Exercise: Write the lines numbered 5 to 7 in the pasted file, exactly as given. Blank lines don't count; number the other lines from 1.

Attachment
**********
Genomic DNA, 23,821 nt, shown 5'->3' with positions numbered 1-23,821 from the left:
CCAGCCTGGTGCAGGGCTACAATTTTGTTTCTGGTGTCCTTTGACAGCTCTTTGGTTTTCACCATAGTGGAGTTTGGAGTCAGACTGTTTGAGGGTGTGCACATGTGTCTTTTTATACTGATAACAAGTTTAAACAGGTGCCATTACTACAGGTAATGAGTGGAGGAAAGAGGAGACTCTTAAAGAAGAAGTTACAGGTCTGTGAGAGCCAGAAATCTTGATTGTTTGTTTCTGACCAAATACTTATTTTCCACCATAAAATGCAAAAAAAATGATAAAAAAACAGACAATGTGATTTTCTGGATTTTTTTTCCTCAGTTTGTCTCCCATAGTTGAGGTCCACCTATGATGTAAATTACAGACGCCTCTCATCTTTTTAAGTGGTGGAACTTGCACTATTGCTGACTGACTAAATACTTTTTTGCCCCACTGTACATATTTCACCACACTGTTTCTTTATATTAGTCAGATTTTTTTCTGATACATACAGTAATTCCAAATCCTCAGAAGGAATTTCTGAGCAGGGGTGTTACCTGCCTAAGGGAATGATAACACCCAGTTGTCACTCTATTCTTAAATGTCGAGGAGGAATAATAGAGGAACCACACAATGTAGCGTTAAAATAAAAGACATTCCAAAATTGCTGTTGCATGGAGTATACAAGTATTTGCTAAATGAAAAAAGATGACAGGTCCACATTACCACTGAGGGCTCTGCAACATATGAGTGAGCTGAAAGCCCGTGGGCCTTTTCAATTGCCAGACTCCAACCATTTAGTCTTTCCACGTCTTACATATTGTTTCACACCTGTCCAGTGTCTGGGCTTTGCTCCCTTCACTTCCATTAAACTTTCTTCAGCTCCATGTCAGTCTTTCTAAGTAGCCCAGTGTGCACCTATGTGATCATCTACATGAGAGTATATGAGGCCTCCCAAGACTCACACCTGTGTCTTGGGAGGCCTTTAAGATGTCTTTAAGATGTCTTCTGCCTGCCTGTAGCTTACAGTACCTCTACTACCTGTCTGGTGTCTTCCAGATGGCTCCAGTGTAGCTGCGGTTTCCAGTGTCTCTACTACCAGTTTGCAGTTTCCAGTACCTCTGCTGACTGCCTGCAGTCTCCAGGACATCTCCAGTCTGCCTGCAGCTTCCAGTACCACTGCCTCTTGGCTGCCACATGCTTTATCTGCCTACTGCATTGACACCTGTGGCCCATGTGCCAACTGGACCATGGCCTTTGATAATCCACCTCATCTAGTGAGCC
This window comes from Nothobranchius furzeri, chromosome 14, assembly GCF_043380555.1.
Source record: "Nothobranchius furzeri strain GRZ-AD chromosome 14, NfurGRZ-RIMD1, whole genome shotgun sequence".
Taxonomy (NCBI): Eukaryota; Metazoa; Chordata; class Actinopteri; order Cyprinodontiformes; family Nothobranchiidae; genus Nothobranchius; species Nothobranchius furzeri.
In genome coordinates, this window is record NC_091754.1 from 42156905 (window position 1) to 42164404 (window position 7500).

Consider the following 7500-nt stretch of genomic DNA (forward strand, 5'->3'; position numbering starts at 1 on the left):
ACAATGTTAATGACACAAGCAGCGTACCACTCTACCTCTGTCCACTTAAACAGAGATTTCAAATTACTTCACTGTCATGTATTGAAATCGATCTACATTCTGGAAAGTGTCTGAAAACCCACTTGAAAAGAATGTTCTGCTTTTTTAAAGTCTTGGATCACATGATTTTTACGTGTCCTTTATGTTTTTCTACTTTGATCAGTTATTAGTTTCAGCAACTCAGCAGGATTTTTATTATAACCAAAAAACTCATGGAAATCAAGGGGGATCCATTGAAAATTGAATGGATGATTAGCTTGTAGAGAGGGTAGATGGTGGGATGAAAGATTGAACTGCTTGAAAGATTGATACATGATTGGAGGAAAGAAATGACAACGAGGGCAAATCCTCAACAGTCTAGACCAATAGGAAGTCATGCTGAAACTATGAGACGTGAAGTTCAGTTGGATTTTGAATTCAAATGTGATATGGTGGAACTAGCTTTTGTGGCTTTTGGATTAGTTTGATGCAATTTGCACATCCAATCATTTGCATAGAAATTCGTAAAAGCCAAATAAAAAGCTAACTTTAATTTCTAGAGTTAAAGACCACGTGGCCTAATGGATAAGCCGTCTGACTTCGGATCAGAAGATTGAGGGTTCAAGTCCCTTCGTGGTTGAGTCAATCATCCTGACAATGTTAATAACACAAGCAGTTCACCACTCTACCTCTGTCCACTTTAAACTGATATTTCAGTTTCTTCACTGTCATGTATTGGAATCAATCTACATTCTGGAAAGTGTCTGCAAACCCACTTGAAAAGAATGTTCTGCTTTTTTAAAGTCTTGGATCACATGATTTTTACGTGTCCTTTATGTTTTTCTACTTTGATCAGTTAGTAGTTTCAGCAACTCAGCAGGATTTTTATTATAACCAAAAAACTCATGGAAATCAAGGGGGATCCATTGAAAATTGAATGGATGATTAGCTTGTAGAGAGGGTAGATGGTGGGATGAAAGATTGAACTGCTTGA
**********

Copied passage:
Taxonomy (NCBI): Eukaryota; Metazoa; Chordata; class Actinopteri; order Cyprinodontiformes; family Nothobranchiidae; genus Nothobranchius; species Nothobranchius furzeri.
In genome coordinates, this window is record NC_091754.1 from 42156905 (window position 1) to 42164404 (window position 7500).

Consider the following 7500-nt stretch of genomic DNA (forward strand, 5'->3'; position numbering starts at 1 on the left):